Summit and Public Symposium: Syrian Cultural Heritage
10-11 December 2015
The Archaeological Institute of America (AIA) and American Schools of Oriental Research (ASOR) announced that they have jointly received a Chairman’s Grant from the National Endowment for the Humanities (NEH) to support a two-day invitational summit in Washington, D.C., on December 10–11, 2015. During the summit, representatives from organizations engaged in collecting data on the cultural heritage of Syria explored ways to cooperate and reduce duplication of effort. NEH Chairman William “Bro” Adams was in attendance for the public event to be held on Friday, December 11, at the National Geographic Society.
Podcasts of the summit were made available on YouTube here.
However, UK Blue Shield have made a rough transcript of the summit available as a pdf: ASOR Protecting Our Shared Heritage in Syria Lightning Round
This is an urgent matter. Every day, sites and buildings in Syria are being damaged or destroyed by conflict, looting, and terrorism. Moreover, industrial-scale looting has resulted in the theft of artifacts that are then sold to support ISIL and other terrorist groups. Dozens of non-profit organizations and non-governmental organizations have responded to this crisis, and some of them have received significant funding from European countries, Canada, UNESCO, and the United States. In just the past three weeks, cultural heritage conferences held at the Smithsonian, the Metropolitan Museum of Art, and the Asia Society have called for all working on this problem to find ways to achieve a division of labor and greater collaboration. The goal of this summit is to do just that. ASOR and the AIA are pleased that NEH Chairman Adams has responded to this need by sponsoring this conference and agreeing to participate.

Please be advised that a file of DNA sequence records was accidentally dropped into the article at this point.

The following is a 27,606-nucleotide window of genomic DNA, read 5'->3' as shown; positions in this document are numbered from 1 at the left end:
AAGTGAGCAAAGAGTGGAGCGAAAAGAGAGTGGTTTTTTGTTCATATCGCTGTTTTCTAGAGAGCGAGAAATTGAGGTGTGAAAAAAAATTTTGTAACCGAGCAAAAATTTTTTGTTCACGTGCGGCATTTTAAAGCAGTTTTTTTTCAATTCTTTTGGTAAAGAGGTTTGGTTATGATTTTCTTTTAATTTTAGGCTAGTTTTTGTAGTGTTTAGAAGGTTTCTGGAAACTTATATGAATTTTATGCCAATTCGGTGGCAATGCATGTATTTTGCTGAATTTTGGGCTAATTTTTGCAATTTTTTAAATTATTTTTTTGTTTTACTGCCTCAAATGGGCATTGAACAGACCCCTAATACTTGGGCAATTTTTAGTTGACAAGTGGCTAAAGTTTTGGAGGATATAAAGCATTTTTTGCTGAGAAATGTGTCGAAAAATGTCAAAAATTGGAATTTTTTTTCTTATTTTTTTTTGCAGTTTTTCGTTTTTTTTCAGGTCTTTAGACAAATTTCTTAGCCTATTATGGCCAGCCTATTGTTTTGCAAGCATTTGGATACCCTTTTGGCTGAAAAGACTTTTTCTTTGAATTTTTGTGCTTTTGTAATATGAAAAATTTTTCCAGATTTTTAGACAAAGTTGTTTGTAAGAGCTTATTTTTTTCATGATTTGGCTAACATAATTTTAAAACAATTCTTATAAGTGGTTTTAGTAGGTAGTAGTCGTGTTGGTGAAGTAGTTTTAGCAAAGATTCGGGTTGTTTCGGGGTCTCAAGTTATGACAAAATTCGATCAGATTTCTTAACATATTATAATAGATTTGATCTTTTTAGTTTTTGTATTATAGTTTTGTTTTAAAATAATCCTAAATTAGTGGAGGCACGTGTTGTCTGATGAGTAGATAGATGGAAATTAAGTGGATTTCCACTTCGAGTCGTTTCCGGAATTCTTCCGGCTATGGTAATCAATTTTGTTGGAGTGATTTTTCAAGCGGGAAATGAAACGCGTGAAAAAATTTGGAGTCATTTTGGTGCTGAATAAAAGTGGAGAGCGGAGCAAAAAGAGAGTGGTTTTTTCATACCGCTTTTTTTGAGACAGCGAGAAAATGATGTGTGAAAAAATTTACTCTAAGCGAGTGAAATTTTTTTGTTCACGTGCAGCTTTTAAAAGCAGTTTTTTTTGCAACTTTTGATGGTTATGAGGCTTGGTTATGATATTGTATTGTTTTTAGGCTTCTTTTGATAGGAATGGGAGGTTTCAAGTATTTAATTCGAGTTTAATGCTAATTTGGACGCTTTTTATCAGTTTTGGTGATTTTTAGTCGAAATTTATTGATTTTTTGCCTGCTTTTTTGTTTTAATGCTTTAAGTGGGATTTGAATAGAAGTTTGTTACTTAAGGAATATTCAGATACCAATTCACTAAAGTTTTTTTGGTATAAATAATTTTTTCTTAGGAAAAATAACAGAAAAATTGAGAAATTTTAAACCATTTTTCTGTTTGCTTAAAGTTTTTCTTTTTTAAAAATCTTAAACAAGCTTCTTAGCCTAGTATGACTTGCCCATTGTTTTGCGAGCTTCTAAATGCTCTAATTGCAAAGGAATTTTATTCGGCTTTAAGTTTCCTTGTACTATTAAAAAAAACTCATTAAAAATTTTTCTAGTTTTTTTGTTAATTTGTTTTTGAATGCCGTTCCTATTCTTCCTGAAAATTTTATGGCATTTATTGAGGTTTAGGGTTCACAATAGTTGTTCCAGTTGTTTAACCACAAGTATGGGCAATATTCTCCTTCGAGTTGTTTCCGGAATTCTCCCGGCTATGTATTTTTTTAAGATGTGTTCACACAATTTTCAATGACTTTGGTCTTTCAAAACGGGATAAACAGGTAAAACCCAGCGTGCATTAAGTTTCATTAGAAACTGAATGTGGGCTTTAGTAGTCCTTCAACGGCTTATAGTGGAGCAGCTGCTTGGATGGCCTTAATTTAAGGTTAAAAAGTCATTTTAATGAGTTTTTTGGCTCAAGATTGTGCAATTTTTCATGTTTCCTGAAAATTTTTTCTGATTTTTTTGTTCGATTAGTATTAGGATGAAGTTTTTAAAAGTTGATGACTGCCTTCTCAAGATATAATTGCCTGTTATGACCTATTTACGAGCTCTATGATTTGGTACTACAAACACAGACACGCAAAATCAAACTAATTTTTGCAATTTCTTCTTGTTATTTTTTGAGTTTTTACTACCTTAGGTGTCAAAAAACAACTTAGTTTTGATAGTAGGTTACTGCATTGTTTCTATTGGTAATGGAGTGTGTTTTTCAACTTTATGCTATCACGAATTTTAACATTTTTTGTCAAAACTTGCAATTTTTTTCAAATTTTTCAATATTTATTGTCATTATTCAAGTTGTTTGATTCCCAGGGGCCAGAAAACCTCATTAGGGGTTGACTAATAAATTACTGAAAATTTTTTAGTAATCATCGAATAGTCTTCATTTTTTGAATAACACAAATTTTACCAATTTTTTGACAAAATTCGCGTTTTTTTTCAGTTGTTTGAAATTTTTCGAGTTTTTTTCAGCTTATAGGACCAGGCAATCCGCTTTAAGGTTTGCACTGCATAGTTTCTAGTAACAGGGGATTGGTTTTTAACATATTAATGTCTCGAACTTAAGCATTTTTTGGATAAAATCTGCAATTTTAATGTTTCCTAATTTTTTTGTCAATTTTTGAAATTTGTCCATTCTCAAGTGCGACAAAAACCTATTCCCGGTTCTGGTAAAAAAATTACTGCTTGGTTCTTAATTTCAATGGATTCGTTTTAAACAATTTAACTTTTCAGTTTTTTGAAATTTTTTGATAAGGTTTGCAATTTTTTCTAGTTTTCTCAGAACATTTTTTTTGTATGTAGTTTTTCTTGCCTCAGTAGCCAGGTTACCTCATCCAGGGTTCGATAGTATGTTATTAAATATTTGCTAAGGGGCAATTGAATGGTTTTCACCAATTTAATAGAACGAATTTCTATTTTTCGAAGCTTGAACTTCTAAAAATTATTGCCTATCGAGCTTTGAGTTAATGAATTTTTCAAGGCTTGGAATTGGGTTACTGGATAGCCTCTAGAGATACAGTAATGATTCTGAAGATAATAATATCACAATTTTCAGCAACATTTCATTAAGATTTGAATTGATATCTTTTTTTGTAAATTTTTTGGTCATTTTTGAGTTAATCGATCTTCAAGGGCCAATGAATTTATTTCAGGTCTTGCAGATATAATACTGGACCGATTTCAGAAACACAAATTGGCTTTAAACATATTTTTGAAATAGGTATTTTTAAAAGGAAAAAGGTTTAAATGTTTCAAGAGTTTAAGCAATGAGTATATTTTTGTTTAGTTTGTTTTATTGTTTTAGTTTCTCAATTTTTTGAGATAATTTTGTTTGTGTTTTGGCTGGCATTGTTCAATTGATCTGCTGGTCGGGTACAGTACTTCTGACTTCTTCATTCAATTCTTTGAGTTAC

The event featured more than 20 international organizations who meet to discuss collaborative solutions to this crisis: AIA; American Association for the Advancement of Science (AAAS); The Antiquities Coalition; ASOR Cultural Heritage Initiatives; Computational Research of the Ancient Near East (CRANE, at the University of Toronto); CyArk; Endangered Archaeology in the Middle East & North Africa (EAMENA, at Oxford University); The Getty Conservation Institute (GCI); International Council on Monuments and Sites (ICOMOS); Manar al-Athar; The Oriental Institute of the University of Chicago; Penn Cultural Heritage Center; Shirin; The Smithsonian Institute; The Syrian Heritage Archive Project (a joint project of German Archaeological Institute and the Museum for Islamic Art, Berlin); The Day After Project; The Past For Sale Initiative at The University of Chicago; UNESCO; UNOSAT; United Nations Security Council; U.S. Committee of the Blue Shield; The World Monuments Fund (WMF); and Yale University.
See the press release.